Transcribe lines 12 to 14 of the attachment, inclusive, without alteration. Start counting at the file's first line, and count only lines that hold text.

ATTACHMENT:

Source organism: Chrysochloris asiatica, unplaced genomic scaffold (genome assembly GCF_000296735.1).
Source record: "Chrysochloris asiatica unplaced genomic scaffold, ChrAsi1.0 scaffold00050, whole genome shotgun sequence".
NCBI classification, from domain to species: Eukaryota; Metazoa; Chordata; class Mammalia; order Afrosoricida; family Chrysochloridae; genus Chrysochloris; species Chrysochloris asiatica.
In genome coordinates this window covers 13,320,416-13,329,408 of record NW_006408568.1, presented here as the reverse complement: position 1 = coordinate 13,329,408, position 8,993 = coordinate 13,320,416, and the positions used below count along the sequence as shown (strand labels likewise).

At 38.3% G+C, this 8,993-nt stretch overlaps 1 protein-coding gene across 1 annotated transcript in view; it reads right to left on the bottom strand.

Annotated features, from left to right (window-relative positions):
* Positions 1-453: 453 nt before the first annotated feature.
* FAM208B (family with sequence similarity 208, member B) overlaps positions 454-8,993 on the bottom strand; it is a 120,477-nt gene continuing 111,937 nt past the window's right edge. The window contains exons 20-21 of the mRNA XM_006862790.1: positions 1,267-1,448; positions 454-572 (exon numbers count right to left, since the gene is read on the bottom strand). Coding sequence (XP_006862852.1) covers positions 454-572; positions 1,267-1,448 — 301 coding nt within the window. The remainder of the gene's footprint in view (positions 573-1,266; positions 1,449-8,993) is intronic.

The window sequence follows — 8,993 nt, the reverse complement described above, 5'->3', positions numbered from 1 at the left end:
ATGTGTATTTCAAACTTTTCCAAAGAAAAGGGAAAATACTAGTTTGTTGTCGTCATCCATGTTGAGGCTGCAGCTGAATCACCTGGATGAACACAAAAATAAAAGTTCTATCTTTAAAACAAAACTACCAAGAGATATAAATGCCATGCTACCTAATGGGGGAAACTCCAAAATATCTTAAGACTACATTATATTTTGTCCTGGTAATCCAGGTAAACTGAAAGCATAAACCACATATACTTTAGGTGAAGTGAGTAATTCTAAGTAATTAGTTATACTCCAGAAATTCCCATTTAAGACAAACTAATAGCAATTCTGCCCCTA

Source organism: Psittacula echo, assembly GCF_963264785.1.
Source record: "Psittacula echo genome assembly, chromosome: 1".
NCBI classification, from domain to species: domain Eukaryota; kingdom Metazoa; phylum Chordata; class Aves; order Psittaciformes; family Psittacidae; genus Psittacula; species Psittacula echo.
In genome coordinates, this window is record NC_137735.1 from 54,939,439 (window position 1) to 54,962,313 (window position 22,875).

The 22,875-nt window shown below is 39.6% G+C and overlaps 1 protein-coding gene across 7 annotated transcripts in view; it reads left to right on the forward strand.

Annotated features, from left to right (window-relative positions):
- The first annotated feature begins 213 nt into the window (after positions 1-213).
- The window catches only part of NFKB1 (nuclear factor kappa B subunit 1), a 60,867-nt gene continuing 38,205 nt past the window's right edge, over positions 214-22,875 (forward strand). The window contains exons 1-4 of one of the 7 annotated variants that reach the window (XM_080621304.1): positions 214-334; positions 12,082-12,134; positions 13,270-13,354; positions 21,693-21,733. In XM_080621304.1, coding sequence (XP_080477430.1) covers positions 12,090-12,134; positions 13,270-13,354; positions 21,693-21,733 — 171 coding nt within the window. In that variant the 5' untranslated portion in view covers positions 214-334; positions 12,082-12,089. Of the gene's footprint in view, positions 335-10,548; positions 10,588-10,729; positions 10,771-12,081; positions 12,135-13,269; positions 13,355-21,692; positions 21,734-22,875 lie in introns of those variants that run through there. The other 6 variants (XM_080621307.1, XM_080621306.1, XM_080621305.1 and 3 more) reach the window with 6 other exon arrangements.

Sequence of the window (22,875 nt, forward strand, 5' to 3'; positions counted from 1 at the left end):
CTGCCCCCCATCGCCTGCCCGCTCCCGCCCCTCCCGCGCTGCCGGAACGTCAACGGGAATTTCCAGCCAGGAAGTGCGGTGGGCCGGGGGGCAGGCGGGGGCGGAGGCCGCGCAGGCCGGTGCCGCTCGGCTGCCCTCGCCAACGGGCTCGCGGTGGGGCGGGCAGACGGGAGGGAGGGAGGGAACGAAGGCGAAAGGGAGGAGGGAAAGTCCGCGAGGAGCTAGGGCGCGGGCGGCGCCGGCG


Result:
Source record: "Psittacula echo genome assembly, chromosome: 1".
NCBI classification, from domain to species: domain Eukaryota; kingdom Metazoa; phylum Chordata; class Aves; order Psittaciformes; family Psittacidae; genus Psittacula; species Psittacula echo.
In genome coordinates, this window is record NC_137735.1 from 54,939,439 (window position 1) to 54,962,313 (window position 22,875).